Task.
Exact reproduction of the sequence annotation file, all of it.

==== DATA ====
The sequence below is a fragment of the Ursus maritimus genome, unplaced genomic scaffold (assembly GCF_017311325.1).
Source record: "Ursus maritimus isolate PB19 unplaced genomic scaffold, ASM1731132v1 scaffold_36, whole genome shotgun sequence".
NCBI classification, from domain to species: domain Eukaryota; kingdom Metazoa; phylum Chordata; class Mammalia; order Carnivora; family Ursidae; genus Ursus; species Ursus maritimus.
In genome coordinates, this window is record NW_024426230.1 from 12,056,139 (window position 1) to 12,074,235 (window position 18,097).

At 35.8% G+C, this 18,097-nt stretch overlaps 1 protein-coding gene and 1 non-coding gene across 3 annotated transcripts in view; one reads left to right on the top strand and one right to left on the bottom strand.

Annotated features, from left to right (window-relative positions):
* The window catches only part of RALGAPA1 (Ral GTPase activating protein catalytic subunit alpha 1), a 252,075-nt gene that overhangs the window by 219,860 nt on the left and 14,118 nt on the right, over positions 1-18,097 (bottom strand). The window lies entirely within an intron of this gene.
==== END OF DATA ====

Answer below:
The sequence below is a fragment of the Ursus maritimus genome, unplaced genomic scaffold (assembly GCF_017311325.1).
Source record: "Ursus maritimus isolate PB19 unplaced genomic scaffold, ASM1731132v1 scaffold_36, whole genome shotgun sequence".
NCBI classification, from domain to species: domain Eukaryota; kingdom Metazoa; phylum Chordata; class Mammalia; order Carnivora; family Ursidae; genus Ursus; species Ursus maritimus.
In genome coordinates, this window is record NW_024426230.1 from 12,056,139 (window position 1) to 12,074,235 (window position 18,097).

At 35.8% G+C, this 18,097-nt stretch overlaps 1 protein-coding gene and 1 non-coding gene across 3 annotated transcripts in view; one reads left to right on the top strand and one right to left on the bottom strand.

Annotated features, from left to right (window-relative positions):
* The window catches only part of RALGAPA1 (Ral GTPase activating protein catalytic subunit alpha 1), a 252,075-nt gene that overhangs the window by 219,860 nt on the left and 14,118 nt on the right, over positions 1-18,097 (bottom strand). The window lies entirely within an intron of this gene.